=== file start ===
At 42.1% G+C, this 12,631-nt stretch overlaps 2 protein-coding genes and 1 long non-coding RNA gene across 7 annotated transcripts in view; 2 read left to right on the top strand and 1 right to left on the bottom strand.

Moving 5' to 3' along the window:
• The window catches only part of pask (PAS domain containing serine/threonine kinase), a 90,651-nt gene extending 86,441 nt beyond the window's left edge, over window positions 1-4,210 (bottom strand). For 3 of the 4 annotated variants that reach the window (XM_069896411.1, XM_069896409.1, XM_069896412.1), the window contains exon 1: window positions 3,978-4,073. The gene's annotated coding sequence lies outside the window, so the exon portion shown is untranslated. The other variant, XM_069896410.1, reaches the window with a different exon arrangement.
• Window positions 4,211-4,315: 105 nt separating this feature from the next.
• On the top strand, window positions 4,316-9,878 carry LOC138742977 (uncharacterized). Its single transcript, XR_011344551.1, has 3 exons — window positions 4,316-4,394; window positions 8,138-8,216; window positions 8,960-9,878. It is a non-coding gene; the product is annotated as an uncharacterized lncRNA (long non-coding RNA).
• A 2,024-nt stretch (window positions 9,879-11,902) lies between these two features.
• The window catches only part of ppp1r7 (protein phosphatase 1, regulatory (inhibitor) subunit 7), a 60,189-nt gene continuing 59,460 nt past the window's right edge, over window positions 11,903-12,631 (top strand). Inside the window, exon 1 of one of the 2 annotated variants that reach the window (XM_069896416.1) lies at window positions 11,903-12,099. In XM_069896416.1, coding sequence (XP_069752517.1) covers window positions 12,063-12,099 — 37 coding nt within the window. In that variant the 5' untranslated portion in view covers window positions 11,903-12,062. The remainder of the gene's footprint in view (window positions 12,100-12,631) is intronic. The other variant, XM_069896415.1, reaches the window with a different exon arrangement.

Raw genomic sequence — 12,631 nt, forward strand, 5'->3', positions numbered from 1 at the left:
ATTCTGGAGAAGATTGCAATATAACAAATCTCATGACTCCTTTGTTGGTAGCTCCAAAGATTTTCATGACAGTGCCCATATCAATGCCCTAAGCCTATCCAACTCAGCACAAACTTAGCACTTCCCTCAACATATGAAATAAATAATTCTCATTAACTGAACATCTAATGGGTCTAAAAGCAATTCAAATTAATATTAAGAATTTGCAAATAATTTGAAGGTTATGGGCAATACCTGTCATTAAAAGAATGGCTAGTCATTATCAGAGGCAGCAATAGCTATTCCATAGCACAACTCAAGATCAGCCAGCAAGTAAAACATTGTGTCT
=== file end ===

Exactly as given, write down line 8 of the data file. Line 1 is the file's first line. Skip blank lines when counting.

Raw genomic sequence — 12,631 nt, forward strand, 5'->3', positions numbered from 1 at the left: